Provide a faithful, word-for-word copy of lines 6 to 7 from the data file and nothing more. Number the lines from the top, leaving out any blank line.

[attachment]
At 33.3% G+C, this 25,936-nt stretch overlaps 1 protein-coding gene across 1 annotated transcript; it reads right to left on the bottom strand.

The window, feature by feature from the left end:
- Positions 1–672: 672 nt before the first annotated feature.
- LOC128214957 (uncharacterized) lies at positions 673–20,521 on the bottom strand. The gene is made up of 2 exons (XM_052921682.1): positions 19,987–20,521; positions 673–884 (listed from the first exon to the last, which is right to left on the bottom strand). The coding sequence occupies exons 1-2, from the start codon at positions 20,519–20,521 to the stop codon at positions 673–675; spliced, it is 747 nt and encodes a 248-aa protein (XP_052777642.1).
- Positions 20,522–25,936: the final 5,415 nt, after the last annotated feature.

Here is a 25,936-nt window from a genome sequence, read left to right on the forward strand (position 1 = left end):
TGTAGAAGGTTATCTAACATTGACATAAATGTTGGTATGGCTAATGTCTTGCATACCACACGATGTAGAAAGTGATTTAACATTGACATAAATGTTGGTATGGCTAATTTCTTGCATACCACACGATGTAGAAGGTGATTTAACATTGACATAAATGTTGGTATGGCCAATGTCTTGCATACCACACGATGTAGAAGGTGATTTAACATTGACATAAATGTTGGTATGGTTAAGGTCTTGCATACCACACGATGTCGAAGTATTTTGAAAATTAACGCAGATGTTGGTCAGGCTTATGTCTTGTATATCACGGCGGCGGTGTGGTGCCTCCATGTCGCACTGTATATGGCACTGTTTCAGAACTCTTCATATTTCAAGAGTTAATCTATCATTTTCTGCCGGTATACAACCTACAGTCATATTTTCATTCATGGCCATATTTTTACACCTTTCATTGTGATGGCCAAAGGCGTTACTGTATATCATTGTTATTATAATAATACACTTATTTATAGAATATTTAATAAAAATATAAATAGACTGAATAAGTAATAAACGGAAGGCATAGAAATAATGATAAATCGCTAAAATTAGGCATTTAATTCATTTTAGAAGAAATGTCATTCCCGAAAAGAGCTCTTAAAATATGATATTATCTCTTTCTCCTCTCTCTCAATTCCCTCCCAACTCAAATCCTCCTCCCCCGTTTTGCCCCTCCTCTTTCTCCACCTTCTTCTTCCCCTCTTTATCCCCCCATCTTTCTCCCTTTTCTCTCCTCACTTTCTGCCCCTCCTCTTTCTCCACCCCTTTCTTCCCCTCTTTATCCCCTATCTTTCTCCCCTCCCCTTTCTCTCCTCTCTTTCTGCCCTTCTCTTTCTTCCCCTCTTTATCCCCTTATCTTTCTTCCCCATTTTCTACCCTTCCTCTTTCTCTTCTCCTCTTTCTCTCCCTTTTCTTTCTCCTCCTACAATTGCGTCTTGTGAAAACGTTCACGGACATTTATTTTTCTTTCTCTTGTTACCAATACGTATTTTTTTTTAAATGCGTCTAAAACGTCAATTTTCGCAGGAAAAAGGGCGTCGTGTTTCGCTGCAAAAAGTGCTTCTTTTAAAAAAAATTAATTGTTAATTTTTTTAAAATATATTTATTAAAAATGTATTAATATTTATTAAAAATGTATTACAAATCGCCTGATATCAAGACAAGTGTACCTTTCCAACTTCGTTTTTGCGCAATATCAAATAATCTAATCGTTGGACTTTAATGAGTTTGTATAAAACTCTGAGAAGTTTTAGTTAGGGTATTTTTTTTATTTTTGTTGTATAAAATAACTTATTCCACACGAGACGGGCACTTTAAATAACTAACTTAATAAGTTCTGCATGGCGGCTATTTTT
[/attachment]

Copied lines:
Here is a 25,936-nt window from a genome sequence, read left to right on the forward strand (position 1 = left end):
TGTAGAAGGTTATCTAACATTGACATAAATGTTGGTATGGCTAATGTCTTGCATACCACACGATGTAGAAAGTGATTTAACATTGACATAAATGTTGGTATGGCTAATTTCTTGCATACCACACGATGTAGAAGGTGATTTAACATTGACATAAATGTTGGTATGGCCAATGTCTTGCATACCACACGATGTAGAAGGTGATTTAACATTGACATAAATGTTGGTATGGTTAAGGTCTTGCATACCACACGATGTCGAAGTATTTTGAAAATTAACGCAGATGTTGGTCAGGCTTATGTCTTGTATATCACGGCGGCGGTGTGGTGCCTCCATGTCGCACTGTATATGGCACTGTTTCAGAACTCTTCATATTTCAAGAGTTAATCTATCATTTTCTGCCGGTATACAACCTACAGTCATATTTTCATTCATGGCCATATTTTTACACCTTTCATTGTGATGGCCAAAGGCGTTACTGTATATCATTGTTATTATAATAATACACTTATTTATAGAATATTTAATAAAAATATAAATAGACTGAATAAGTAATAAACGGAAGGCATAGAAATAATGATAAATCGCTAAAATTAGGCATTTAATTCATTTTAGAAGAAATGTCATTCCCGAAAAGAGCTCTTAAAATATGATATTATCTCTTTCTCCTCTCTCTCAATTCCCTCCCAACTCAAATCCTCCTCCCCCGTTTTGCCCCTCCTCTTTCTCCACCTTCTTCTTCCCCTCTTTATCCCCCCATCTTTCTCCCTTTTCTCTCCTCACTTTCTGCCCCTCCTCTTTCTCCACCCCTTTCTTCCCCTCTTTATCCCCTATCTTTCTCCCCTCCCCTTTCTCTCCTCTCTTTCTGCCCTTCTCTTTCTTCCCCTCTTTATCCCCTTATCTTTCTTCCCCATTTTCTACCCTTCCTCTTTCTCTTCTCCTCTTTCTCTCCCTTTTCTTTCTCCTCCTACAATTGCGTCTTGTGAAAACGTTCACGGACATTTATTTTTCTTTCTCTTGTTACCAATACGTATTTTTTTTTAAATGCGTCTAAAACGTCAATTTTCGCAGGAAAAAGGGCGTCGTGTTTCGCTGCAAAAAGTGCTTCTTTTAAAAAAAATTAATTGTTAATTTTTTTAAAATATATTTATTAAAAATGTATTAATATTTATTAAAAATGTATTACAAATCGCCTGATATCAAGACAAGTGTACCTTTCCAACTTCGTTTTTGCGCAATATCAAATAATCTAATCGTTGGACTTTAATGAGTTTGTATAAAACTCTGAGAAGTTTTAGTTAGGGTATTTTTTTTATTTTTGTTGTATAAAATAACTTATTCCACACGAGACGGGCACTTTAAATAACTAACTTAATAAGTTCTGCATGGCGGCTATTTTT